Gregor Mendel. Describing his breeding experiments on the common garden pea, Mendel developed his basic concept of paired, discrete hereditary 𢾬tors" (he did not call them "genes" or Ȫlleles"). Each parent contributed one factor for each trait, and each trait came in one of two forms, dominant or recessive. Although only the dominant form would be visible in any combination of dominant and recessive, the recessive factor was still there, hidden, and could be passed to the next generation. If two recessives combined together, then the recessive form would be Ȯxpressed." Mendel's results also supported the idea that traits such as height and seed texture were not generally linked but recombined randomly during reproduction, showing independent assortment. A tall pea plant could thus have either smooth or wrinkled seeds so could a short pea plant. In 1909, the Danish Mendelian Wilhelm Johannsen named these presumed hereditary particles "genes."

Mendel's ideas commanded immediate, widespread interest. His peabreeding experiments, which ran over many generations of plants to yield impressively stable statistical ratios of hereditary traits, provided biological theorists with compelling new evidence for the hypothesis of paired hereditary characters that sorted independently. Mendel's results appeared to offer practical guidance as well. Animal and plant breeders believed that they would help them develop rational systems for combining desirable traits in livestock and agriculturally important plants. Eugenicists, who sought to improve the human race through breeding "the best" traits together (such as strength and intelligence), thought Mendelism would provide rules for rational human breeding.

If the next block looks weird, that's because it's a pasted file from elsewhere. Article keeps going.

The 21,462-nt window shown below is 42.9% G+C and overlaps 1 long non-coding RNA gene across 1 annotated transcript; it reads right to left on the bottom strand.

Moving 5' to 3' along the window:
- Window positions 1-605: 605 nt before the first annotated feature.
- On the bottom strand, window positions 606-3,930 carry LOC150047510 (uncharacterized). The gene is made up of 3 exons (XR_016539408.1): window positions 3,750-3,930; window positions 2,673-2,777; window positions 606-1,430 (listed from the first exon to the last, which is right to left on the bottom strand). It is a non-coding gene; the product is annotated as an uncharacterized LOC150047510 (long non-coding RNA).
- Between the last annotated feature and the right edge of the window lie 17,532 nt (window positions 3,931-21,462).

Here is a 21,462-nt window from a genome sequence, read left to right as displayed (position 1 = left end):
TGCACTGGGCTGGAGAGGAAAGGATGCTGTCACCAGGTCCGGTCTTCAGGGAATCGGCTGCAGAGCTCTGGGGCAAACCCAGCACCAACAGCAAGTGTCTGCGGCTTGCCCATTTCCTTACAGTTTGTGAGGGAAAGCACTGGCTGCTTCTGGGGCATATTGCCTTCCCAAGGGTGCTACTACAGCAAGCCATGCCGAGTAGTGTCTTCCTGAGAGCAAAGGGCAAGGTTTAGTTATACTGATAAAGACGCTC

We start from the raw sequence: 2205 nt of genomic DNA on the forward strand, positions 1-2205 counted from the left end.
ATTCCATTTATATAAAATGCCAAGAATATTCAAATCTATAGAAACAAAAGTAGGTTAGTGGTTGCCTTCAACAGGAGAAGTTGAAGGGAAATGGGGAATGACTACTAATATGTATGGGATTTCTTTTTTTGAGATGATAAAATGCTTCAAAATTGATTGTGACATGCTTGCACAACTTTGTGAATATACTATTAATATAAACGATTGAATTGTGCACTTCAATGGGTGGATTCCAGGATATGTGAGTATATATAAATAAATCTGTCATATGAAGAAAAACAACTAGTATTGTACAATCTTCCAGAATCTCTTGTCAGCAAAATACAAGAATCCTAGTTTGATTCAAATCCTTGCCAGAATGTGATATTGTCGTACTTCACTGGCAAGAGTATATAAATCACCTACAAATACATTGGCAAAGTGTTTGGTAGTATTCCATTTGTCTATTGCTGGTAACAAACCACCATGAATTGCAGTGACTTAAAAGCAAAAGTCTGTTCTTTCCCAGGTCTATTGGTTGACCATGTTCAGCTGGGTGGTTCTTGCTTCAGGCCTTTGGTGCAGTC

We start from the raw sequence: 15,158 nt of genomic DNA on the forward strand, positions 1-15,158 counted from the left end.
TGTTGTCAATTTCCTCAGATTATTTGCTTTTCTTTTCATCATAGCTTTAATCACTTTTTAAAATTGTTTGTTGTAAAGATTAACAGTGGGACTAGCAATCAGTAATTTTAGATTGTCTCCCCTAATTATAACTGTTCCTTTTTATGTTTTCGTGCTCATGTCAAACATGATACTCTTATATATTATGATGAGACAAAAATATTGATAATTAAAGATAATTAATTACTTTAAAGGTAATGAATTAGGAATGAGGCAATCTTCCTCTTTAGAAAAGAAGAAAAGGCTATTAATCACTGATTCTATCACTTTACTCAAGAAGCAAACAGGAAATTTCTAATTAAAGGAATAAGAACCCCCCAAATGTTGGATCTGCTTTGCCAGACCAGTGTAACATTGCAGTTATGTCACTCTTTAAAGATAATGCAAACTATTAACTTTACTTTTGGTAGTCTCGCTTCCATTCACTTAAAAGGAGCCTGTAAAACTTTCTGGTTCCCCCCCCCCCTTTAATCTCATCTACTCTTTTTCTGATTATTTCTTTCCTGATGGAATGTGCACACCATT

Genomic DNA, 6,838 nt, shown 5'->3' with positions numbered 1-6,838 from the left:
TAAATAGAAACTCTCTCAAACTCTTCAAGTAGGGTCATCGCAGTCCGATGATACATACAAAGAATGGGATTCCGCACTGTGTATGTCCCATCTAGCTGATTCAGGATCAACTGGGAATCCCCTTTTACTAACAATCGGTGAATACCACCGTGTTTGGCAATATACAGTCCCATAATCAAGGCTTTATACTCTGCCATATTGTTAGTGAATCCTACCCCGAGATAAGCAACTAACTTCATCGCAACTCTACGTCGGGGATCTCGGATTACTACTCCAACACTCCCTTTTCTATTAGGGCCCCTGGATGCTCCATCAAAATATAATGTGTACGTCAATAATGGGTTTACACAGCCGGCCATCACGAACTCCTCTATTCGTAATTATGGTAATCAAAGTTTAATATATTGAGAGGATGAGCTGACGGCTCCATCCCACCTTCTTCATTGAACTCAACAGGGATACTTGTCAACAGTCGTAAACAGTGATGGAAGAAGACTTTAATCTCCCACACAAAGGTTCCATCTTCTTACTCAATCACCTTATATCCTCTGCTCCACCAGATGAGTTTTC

Thomas Hunt Morgan. By the early 1900s, then, the existence of discrete genes that governed heredity seemed plausible to most biologists. However, the location and the physical nature of these theoretical entities was still uncertain. In particular, the relation between genes (which seemed to come in pairs) and chromosomes (which also came in pairs) was still a matter of some debate. Then in the 1910s, Thomas Hunt Morgan at Columbia University united the cytological focus on chromosome activity with the Mendelian breeding approach.

Combining breeding experiments on fruit flies ( Drosophilia ) with microscopic study of their chromosomes, Morgan and his students established beyond any doubt that hereditary material was carried on the chromosomes and that the theoretical entity known as the gene corresponded to particular identifiable traits. They also refined the theory of the gene substantially, developing explanations for "linked" traits that did not sort randomly (genes near each other on the same chromosome), positing the existence of more than two forms of a gene (multiple alleles ), and developing the idea that some genes could act as modifiers on others, changing their effect.